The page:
Duisburg expo nr.1 - January 2008
First the plan was to go to the Rotterdam harbour. Then the plan was to go to Antwerp harbour. Finally we settled for Duisburg, because Ruben knew it well and he promised it would be exciting. It certainly was!

Look here for Duisburg expo nr.2.

The moment Kaspar and I drove into Duisburg we thought “Wow!” There was steam, there was smoke, there were huge chimneys, there was black steel - this looked very good!

When Ruben suggested going to the Landschaftspark Duisburg Nord I was a bit sceptical. This would be a legal expedition to an industrial monument. And wouldn’t it be sterile? Why not explore the working industry and try to find entrances into that?

But once we entered the location all my scepticism vanished. After eating the last “bratwurst” and last portions of fries the kiosk had - it closed soon thereafter - we took a first tour of the premises. It was huge, it was rusty, it was almost all freely accessible! Instant UE paradise!

The first problem was - where to start? There was so much to see. Should we just roam around? Or explore one building in detail? Ruben told us this was his 5th visit here and he still hadn’t seen it all.

I was struck by the many art-lookalikes we passed on the way.

Had someone tried to copy the famous skeletons of Harald Nägeli?

And the block, wasn’t it a nice copy of a stone sculpture by Ulrich Rückriem, or some other conceptual artist? And it took us some discussion to decide whether the zebra was a Banksy or not. We decided on NOT : Banksy doesn’t prepare his surfaces using latex paint and a roller.

But most of all I was struck by this sexy lady, hidden away in an inconspicuous spot. It certainly isn’t art, but who took so much trouble to draw her and what were his private fantasies? (It must have been a “he”, don’t you think?) Or was he just showing off his drawing skillz to a group of friends?

Kaspar was trying out his new camera and he took loads of pictures. He got a lot of practical advice from Ruben, who is a professional photographer (that’s just one of his three jobs).
From left to right: Ruben, Tijmen and Kaspar. They were doing all kinds of tricks with diaphragm settings, exposure times and HDR to get a good picture of the mystery train inside a very dark building. I didn't even try.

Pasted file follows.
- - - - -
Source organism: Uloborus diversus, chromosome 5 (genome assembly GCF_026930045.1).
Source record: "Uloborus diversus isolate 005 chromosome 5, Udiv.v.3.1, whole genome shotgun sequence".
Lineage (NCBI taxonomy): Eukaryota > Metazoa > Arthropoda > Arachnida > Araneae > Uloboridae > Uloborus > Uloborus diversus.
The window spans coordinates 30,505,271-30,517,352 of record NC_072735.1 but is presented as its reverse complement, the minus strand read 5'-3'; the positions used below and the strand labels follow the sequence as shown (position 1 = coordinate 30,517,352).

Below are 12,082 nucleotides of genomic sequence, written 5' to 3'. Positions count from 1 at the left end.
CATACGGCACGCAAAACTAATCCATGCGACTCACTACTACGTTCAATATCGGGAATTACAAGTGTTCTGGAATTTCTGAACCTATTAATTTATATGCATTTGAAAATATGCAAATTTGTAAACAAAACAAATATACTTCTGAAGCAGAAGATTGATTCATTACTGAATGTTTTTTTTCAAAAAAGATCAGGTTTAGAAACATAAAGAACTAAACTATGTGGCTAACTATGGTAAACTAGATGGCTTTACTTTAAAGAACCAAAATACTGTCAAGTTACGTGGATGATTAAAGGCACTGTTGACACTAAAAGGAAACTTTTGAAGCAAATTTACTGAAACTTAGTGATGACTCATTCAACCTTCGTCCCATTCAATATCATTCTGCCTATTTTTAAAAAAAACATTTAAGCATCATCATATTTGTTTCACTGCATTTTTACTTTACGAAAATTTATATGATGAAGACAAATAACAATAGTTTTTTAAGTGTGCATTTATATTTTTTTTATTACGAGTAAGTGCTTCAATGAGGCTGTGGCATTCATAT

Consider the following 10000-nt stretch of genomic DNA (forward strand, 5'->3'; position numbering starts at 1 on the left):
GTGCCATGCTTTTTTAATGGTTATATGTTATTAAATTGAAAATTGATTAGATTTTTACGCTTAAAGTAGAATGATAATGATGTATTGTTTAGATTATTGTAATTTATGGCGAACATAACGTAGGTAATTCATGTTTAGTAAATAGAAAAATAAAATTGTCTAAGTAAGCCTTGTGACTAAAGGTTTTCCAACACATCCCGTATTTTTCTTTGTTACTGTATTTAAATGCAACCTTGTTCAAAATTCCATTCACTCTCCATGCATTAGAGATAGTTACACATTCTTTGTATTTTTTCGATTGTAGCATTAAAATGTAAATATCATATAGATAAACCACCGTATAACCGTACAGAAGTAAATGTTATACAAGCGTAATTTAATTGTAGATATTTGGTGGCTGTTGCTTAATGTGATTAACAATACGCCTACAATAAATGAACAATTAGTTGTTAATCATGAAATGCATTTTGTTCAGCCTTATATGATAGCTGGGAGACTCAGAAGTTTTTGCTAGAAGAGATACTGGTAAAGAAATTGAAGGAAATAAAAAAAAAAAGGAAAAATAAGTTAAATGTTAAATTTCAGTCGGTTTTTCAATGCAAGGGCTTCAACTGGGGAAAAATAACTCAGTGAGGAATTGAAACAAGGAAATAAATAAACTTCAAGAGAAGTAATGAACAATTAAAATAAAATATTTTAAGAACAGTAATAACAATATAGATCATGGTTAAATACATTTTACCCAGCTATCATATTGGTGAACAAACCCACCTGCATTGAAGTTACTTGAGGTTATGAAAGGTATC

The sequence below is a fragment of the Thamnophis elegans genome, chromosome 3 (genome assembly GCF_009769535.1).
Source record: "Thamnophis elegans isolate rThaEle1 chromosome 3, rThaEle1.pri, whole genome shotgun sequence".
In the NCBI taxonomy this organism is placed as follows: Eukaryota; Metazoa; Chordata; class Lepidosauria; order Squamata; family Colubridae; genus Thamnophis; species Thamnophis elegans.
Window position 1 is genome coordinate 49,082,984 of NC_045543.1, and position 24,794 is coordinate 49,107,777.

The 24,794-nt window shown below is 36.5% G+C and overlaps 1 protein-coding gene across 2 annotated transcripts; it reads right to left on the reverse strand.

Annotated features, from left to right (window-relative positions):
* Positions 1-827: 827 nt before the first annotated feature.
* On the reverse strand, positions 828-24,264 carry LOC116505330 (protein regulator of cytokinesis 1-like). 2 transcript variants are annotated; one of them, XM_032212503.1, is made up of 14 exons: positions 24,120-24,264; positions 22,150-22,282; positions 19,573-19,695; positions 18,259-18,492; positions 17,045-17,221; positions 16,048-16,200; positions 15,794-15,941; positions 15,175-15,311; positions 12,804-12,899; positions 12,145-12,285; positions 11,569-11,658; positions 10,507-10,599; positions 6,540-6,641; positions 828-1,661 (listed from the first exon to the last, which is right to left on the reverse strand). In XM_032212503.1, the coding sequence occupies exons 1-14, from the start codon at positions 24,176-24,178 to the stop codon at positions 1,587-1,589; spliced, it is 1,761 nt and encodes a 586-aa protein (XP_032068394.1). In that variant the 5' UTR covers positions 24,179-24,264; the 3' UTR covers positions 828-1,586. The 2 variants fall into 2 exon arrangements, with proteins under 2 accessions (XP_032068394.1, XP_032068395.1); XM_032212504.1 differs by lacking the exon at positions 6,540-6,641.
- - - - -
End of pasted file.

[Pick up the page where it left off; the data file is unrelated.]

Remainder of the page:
Everything was connected by huge pipes, ducts and gangways. Like a space colony ready for takeoff. Freezing weather added extra reflection to every pond.

The high point of the day was climbing the 70 meter high blast furnace, meanwhile passing a lot more space technology. On the way up we passed a very photogenic couple of gothics who were taking fashion photographs. The male model had to strip into a very thin black shirt and pose with an elfin dagger, and that in -2 degrees. Uncomfortable, but it certainly looked good.
At the top we froze our fingers and ears off, but we enjoyed the magnificent view and we took the inevitable panorama shots.
No this is not a panorama shot, I don't have the patience for that. This is just maximum zoom with a cheap digital camera. Doesn't that highway make a wonderful curve?
As darkness fell we drove through the active industry sites and found a most wonderful tunnel with a fire-spitting chimney in the background. The dusk, industrial lighting and flames were again ideal for HDR experiments and soon the “tripod gang” assembled and started shooting.

A stop at the dark riverside was the last part of this expedition. Added bonuses were: learning how to start a car with a dead battery (mine) and a nice meal in Raststätte Hünxe, that was worth the detour. We immediately made an appointment to return as soon as possible. Look her for expo nr.2

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© Petr Kazil

January 2008